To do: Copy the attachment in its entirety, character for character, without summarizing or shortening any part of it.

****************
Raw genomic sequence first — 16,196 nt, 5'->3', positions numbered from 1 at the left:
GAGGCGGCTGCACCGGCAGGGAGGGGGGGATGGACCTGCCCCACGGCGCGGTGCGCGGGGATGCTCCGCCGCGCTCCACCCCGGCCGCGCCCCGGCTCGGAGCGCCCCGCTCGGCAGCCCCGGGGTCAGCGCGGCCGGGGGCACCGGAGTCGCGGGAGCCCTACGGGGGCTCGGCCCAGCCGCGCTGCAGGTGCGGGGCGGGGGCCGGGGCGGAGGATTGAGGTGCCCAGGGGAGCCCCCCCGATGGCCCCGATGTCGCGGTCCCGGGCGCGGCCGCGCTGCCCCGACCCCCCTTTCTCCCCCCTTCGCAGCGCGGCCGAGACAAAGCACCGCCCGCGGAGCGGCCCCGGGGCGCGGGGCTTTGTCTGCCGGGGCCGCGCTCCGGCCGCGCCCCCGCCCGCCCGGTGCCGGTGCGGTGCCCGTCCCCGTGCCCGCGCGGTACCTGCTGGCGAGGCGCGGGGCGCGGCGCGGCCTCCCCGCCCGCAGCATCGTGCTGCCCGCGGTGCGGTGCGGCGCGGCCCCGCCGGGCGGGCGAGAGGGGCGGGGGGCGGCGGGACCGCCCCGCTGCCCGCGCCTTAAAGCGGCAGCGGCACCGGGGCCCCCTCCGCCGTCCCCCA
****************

Raw genomic sequence first — 16,196 nt, 5'->3', positions numbered from 1 at the left:
GAGGCGGCTGCACCGGCAGGGAGGGGGGGATGGACCTGCCCCACGGCGCGGTGCGCGGGGATGCTCCGCCGCGCTCCACCCCGGCCGCGCCCCGGCTCGGAGCGCCCCGCTCGGCAGCCCCGGGGTCAGCGCGGCCGGGGGCACCGGAGTCGCGGGAGCCCTACGGGGGCTCGGCCCAGCCGCGCTGCAGGTGCGGGGCGGGGGCCGGGGCGGAGGATTGAGGTGCCCAGGGGAGCCCCCCCGATGGCCCCGATGTCGCGGTCCCGGGCGCGGCCGCGCTGCCCCGACCCCCCTTTCTCCCCCCTTCGCAGCGCGGCCGAGACAAAGCACCGCCCGCGGAGCGGCCCCGGGGCGCGGGGCTTTGTCTGCCGGGGCCGCGCTCCGGCCGCGCCCCCGCCCGCCCGGTGCCGGTGCGGTGCCCGTCCCCGTGCCCGCGCGGTACCTGCTGGCGAGGCGCGGGGCGCGGCGCGGCCTCCCCGCCCGCAGCATCGTGCTGCCCGCGGTGCGGTGCGGCGCGGCCCCGCCGGGCGGGCGAGAGGGGCGGGGGGCGGCGGGACCGCCCCGCTGCCCGCGCCTTAAAGCGGCAGCGGCACCGGGGCCCCCTCCGCCGTCCCCCA